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Abstract: TH-PO210

Relationship Between Pulse Wave Velocity and Nocturnal Blood Pressure in Hypertensive Subjects: A Retrospective Study

Session Information

Category: Hypertension and CVD

  • 1602 Hypertension and CVD: Clinical


  • Abdalla, Marwa, MedStar Georgetown University Hospital, Washington, District of Columbia, United States
  • Daneshmand, Arvin, University of Florida, Gainesville, Florida, United States
  • Pourafshar, Negiin, MedStar Georgetown University Hospital, Washington, District of Columbia, United States

Tonometric pulse wave velocity (PWV) has been established as a non-invasive method for assessment of arterial stiffness1. Arterial stiffness as measured by PWV is an emerging tool for Cardiovascular risk evaluation and stratification2; as in hypertensive patients, elevated PWV could be associated with an increased risk of cardiovascular death3. The purpose of this study was to assess the relationship between nocturnal blood pressure (BP) decline and PWV in the hypertensive subjects.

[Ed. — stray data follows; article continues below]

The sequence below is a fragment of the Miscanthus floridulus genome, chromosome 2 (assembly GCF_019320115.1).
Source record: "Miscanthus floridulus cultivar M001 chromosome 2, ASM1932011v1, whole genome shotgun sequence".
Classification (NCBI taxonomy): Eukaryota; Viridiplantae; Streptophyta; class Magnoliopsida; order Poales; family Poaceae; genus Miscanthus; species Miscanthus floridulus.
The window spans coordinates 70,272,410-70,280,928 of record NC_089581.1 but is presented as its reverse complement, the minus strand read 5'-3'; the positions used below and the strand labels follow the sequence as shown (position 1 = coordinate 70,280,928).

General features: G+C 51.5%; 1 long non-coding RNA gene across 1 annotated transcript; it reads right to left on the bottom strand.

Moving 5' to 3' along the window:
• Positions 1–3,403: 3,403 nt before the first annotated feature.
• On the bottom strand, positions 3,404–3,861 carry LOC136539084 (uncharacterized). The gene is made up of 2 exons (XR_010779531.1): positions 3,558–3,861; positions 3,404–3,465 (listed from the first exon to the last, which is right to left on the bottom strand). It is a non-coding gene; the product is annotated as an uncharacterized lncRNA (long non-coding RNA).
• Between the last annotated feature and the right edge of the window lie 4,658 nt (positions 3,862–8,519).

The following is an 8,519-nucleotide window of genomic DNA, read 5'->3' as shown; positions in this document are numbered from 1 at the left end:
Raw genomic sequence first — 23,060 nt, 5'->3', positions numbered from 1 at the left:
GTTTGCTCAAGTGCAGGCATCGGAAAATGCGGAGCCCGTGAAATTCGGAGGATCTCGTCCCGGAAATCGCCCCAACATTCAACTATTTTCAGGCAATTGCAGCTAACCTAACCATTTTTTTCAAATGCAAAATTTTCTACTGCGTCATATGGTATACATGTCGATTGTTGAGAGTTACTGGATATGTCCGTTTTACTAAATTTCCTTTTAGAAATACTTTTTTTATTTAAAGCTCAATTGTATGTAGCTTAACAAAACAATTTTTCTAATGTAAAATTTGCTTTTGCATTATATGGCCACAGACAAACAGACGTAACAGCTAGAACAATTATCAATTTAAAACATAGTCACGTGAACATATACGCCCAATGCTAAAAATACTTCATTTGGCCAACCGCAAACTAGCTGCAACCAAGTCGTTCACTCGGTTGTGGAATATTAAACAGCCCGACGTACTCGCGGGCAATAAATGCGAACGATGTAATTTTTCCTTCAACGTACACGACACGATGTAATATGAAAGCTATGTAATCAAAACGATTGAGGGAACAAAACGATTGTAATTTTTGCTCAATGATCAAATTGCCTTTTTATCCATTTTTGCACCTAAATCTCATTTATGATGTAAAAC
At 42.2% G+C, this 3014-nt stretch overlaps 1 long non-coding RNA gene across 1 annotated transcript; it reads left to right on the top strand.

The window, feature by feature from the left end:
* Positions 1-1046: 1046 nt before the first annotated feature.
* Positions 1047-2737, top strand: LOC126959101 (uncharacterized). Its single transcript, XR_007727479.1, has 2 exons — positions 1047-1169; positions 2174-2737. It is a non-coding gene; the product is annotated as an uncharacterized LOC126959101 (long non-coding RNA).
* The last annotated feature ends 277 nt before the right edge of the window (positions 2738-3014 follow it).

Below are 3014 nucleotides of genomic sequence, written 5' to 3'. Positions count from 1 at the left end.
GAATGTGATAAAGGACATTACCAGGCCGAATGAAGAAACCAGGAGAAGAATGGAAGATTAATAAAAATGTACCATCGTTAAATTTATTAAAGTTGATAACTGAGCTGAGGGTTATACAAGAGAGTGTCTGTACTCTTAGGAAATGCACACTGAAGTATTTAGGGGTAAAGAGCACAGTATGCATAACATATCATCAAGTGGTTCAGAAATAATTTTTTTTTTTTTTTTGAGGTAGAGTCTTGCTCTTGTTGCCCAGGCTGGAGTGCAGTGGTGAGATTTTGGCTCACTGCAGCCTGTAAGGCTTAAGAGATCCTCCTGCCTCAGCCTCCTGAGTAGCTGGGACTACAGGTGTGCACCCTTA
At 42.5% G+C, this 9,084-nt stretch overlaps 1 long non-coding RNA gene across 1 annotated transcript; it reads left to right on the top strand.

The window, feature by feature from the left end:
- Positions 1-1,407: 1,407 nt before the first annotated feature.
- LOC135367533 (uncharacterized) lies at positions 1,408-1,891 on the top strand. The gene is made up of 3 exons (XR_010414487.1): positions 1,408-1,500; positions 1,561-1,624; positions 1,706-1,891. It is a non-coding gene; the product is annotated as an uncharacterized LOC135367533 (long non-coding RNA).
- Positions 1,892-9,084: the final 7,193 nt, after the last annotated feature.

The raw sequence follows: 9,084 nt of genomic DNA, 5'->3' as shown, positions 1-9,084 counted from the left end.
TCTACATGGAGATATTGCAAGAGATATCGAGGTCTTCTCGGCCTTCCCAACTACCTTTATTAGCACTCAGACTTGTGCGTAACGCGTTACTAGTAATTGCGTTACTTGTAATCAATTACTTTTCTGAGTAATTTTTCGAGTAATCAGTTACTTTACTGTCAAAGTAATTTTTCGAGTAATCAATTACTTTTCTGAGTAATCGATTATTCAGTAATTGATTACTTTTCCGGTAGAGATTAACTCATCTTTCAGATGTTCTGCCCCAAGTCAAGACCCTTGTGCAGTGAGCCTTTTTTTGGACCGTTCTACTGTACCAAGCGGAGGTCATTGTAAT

This is a retrospective study of patients who underwent ambulatory blood pressure monitoring between April 2021 and June 2022 at Medstar Georgetown University Hospital. Fifty-two subjects with essential hypertension were included. BP was measured by ambulatory monitoring every 30 min between 06:00 am and 22:00 pm and every 30 min at night, throughout 48 hours with a Mobil-o-graph device. Carotid-femoral PWV was also measured as an index of aortic stiffness, by using the Mobil-o-graph which uses a validated transfer function.


Among the 52 subjects, 42% were female, 58% were male, and the average age range was 64 years old. Forty-eight hour systolic/diastolic BP were 127.9 (± 13.1)/77.8 (± 10.7) mmHg, mean nocturnal BP was 119.1 (± 15.1)/ 70.3 (± 11.9) mmHg and nocturnal BP changes was -8.5 (± 10.2)/-12.2 (± 11.3) mmHg. Among subjects, 40.3% of were dipper, 9.6% were extreme dipper, and 50% were non-dipper. Mean PWV was 8.2 m/sec. Nocturnal systolic BP had a significant correlation with PWV (r=0.72; p=0.000). No significant correlation was observed between PWV and diurnal BP.


Nocturnal blood pressure may assist physicians in identifying hypertensive subjects with higher arterial stiffness, who are at higher cardiovascular risk. Further studies are needed to assess advantages of lowering nocturnal blood pressure. Ambulatory blood pressure monitoring could be useful to appropriately evaluate cardiovascular risk in hypertensive subjects.